Regional Disconnection in Alzheimer Dementia and Amyloid-Positive Mild Cognitive Impairment: Association Between EEG Functional Connectivity and Brain Glucose Metabolism.

Smailovic, Una; Koenig, Thomas; Savitcheva, Irina; Chiotis, Konstantinos; Nordberg, Agneta; Blennow, Kaj; Winblad, Bengt; Jelic, Vesna (2020). Regional Disconnection in Alzheimer Dementia and Amyloid-Positive Mild Cognitive Impairment: Association Between EEG Functional Connectivity and Brain Glucose Metabolism. Brain connectivity, 10(10), pp. 555-565. Mary Ann Liebert 10.1089/brain.2020.0785

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The disconnection hypothesis of Alzheimer's disease (AD) is supported by growing neuroimaging and neurophysiological evidence of altered brain functional connectivity in cognitively impaired individuals. Brain functional modalities such as [18F]fluorodeoxyglucose positron-emission tomography ([18F]FDG-PET) and electroencephalography (EEG) measure different aspects of synaptic functioning, and can contribute to understanding brain connectivity disruptions in AD.
This study investigated the relationship between cortical glucose metabolism and topographical EEG measures of brain functional connectivity in subjects along AD continuum.
Patients diagnosed with mild cognitive impairment (MCI) and AD (n = 67), and stratified into amyloid-positive (n = 32) and negative (n = 10) groups according to cerebrospinal fluid Aβ42/40 ratio, were assessed with [18F]FDG-PET and resting-state EEG recordings. EEG-based neuroimaging analysis involved standardized low-resolution electromagnetic tomography (sLORETA), which estimates functional connectivity from cortical sources of electrical activity in a 3D head model.
Glucose hypometabolism in temporoparietal lobes was significantly associated with altered EEG functional connectivity of the same regions of interest in clinically diagnosed MCI and AD patients and in patients with biomarker-verified AD pathology. The correlative pattern of disrupted connectivity in temporoparietal lobes, as detected by EEG sLORETA analysis, included decreased instantaneous linear connectivity in fast frequencies and increased lagged linear connectivity in slow frequencies in relation to the activity of remaining cortex.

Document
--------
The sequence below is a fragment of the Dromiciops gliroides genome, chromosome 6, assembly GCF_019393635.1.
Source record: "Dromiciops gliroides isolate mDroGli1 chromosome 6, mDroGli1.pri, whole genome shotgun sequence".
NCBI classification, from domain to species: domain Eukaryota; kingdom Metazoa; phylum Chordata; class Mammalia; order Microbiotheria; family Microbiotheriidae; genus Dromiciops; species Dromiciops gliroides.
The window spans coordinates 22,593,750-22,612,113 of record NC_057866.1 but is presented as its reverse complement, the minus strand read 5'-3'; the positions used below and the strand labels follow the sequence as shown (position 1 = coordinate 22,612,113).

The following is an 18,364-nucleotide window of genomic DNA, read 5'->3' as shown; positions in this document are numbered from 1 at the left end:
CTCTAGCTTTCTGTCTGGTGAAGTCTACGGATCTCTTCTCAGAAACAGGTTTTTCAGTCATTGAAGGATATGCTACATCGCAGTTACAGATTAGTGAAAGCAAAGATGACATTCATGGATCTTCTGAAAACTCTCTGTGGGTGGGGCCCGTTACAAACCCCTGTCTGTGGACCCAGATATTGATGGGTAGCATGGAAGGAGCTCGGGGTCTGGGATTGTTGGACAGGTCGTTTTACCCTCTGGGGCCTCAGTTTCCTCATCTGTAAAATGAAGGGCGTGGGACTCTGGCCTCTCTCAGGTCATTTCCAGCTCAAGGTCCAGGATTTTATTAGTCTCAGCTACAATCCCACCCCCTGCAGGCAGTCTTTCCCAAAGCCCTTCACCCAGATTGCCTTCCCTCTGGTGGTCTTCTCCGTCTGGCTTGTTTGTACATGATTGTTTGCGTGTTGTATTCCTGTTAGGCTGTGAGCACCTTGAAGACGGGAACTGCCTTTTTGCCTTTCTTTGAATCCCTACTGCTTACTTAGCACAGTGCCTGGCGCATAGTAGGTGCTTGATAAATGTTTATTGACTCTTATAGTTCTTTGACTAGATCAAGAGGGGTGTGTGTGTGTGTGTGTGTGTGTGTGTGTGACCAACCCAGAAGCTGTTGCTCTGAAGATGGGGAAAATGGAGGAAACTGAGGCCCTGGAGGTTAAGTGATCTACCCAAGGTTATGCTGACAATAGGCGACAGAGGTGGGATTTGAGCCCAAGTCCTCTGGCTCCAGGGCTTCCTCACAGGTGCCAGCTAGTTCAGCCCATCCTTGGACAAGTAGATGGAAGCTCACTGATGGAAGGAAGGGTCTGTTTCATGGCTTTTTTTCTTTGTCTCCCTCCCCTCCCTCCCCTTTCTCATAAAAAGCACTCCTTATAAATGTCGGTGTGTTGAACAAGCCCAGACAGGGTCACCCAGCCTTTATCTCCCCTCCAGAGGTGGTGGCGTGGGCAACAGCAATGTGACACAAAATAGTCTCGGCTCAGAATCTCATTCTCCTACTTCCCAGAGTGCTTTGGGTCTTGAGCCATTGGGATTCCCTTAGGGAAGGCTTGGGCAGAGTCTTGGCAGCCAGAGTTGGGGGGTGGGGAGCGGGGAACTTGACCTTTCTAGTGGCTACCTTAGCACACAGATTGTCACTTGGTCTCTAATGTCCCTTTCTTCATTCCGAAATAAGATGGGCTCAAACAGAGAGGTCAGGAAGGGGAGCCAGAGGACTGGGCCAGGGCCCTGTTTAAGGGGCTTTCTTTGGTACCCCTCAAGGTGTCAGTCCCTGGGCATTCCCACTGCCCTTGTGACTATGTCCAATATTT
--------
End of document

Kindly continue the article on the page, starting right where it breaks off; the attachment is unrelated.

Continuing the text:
Topographical EEG measures of functional connectivity detect regional dysfunction of AD-vulnerable brain areas as evidenced by association and spatial overlap with the cortical glucose hypometabolism in MCI and AD patients. Impact statement The association between glucose hypometabolism, as evidenced by [18F]FDG-PET ([18F]fluorodeoxyglucose positron-emission tomography), and altered electroencephalography (EEG) functional connectivity metrics within temporoparietal lobes provides link between synaptic, neurophysiological, and metabolic impairment in mild cognitive impairment and Alzheimer's disease patients. This study reported alterations in EEG measures of both instantaneous and lagged linear connectivity across distinct frequency bands, both of which were shown to be important for inter- and intrahemispheric communication and function of memory systems in general. EEG-based imaging of brain functional connectivity has a potential to serve as a noninvasive, low-cost, and widely available alternative in assessing synaptic and network dysfunction in cognitively impaired patients.

Item Type:

Journal Article (Original Article)


04 Faculty of Medicine > University Psychiatric Services > University Hospital of Psychiatry and Psychotherapy > Translational Research Center

UniBE Contributor:

König, Thomas




Mary Ann Liebert




Thomas König

Date Deposited:

29 Dec 2020 13:31

Last Modified:

05 Dec 2022 15:42

Publisher DOI:


PubMed ID:


Uncontrolled Keywords:

Alzheimer's disease [18F]fluorodeoxyglucose-PET electroencephalography functional connectivity standardized low-resolution electromagnetic tomography (sLORETA)




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